Sun, Mar 20, 2005 - Page 8 News List

Letter: NTU has a long way to go

By Tien-Hsien Chang

If National Taiwan University (NTU) is really serious about trying to become one of the top universities in the world, it has much to learn; that is, assuming it can learn.

Frankly speaking, close observations and interactions over the years with NTU have instilled little, if any, confidence in this writer as to how NTU -- or any other of the top Taiwanese universities -- could ever be truly outstanding.

Sadly, this is in sharp contrast with what has been happening in South Korea over the last decade. The reality is that Taiwan's academic standing has been rapidly falling behind South Korea, Singapore, Hong Kong, and some of the elite institutes in China.

By now, there is little doubt that, at least in the field of life science research, South Korea has rapidly propelled itself into the top echelon of scientific excellence, as can be witnessed from the consistent flow of excellent Korean papers in some of the highest impact journals, such as Science, Nature, and Cell, just to name a few. This is alarming and disturbing.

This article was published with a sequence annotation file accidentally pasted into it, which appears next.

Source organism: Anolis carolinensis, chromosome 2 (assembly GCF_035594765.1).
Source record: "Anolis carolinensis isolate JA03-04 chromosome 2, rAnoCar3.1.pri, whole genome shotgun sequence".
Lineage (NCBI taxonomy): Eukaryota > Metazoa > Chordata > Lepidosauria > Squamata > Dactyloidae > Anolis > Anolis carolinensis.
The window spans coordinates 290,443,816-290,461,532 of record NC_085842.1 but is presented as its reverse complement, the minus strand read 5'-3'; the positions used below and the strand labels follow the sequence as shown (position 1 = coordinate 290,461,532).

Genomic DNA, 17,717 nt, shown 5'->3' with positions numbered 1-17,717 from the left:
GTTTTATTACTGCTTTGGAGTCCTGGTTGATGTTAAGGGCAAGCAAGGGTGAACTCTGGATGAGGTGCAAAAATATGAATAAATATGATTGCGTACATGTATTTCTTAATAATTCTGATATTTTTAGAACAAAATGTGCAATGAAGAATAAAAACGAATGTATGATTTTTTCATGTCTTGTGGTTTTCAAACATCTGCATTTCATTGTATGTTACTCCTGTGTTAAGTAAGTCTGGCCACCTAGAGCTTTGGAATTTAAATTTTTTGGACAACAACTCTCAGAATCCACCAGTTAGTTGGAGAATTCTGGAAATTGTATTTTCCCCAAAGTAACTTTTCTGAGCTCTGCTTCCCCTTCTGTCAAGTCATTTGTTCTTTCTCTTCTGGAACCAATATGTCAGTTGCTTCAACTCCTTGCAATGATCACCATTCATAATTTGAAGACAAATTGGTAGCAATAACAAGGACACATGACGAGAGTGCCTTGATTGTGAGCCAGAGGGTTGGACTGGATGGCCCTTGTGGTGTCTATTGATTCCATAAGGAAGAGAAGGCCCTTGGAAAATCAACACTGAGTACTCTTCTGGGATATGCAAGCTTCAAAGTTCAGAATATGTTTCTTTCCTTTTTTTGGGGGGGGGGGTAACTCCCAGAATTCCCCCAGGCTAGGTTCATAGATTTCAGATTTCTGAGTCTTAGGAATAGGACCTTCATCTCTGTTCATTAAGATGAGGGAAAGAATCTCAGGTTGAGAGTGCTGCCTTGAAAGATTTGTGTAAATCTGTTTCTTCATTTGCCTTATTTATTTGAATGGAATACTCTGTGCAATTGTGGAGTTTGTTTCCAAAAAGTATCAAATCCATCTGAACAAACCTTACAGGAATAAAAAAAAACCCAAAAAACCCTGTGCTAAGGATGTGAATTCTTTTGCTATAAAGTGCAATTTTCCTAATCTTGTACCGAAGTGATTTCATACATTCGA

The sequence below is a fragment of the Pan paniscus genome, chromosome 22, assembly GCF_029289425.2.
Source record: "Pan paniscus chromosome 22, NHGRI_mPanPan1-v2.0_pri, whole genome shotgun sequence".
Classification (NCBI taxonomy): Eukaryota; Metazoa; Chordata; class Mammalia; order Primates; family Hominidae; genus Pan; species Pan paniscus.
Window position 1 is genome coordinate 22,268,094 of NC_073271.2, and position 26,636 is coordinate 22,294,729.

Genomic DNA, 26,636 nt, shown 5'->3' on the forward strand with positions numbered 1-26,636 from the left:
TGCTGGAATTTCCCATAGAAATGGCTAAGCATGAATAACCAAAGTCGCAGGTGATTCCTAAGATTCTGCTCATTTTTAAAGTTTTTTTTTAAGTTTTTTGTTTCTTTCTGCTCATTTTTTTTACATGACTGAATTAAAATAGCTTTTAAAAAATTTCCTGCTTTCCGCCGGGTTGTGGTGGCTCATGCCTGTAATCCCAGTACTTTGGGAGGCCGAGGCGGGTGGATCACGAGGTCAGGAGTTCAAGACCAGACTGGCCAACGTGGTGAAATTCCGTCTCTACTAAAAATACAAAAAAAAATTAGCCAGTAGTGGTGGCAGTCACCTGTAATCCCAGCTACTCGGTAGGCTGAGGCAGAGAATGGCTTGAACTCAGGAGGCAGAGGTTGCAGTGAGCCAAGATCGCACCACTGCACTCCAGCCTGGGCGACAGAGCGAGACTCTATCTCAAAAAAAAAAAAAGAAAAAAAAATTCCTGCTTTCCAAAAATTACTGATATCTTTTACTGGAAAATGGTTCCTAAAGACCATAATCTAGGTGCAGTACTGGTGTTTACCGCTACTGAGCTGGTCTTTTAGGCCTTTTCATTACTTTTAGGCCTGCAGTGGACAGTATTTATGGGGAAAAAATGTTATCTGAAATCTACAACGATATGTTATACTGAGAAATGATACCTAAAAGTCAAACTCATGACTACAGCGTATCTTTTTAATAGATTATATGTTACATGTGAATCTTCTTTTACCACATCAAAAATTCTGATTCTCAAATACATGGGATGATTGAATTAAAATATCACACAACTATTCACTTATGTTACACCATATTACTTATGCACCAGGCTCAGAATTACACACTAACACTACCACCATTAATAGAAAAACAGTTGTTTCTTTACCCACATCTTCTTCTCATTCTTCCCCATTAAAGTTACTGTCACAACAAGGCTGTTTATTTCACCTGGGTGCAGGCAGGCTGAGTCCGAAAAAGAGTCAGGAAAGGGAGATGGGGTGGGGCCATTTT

The Taiwanese can, and must, learn something from South Korea in terms of recruiting the best possible academic leader to push forward scientific standing in this competitive world. Lessons abound in Taiwan's closest neighbors. For example, the Korea Advanced Institute of Science and Technology (KAIST), one of South Korea's top science and engineering universities, hired Robert Laughlin, a Nobel laureate in physics, as its president last summer.

Another prominent example, Sidney Brenner, a legendary Nobel prizewinner as important as Watson and Crick has been heavily involved in setting the policies of life sciences research in Singapore for many years.

And we are still mired in the shameless infighting over the so-called "democratic election" of an academic leader. How can a leader produced in this way be visionary and effective in bringing forward our centers of higher learning?

By nature and by necessity, science is a highly competitive and unavoidably elite-prone enterprise. Seriously, we must stop the ridiculously faction-prone "democratic" election for a university president, as is again being done at NTU.

Unless we begin to think outside of the box, the future for our higher education is, in my view, grim, if not hopeless. Something dramatic must be done, right and fast, before it is too late and we are left out forever dreaming of being "great." Greatness will not fall from the sky; it's not as simple as that.

Tien-Hsien Chang

Associate Professor, Department of Molecular Genetics

Ohio State University

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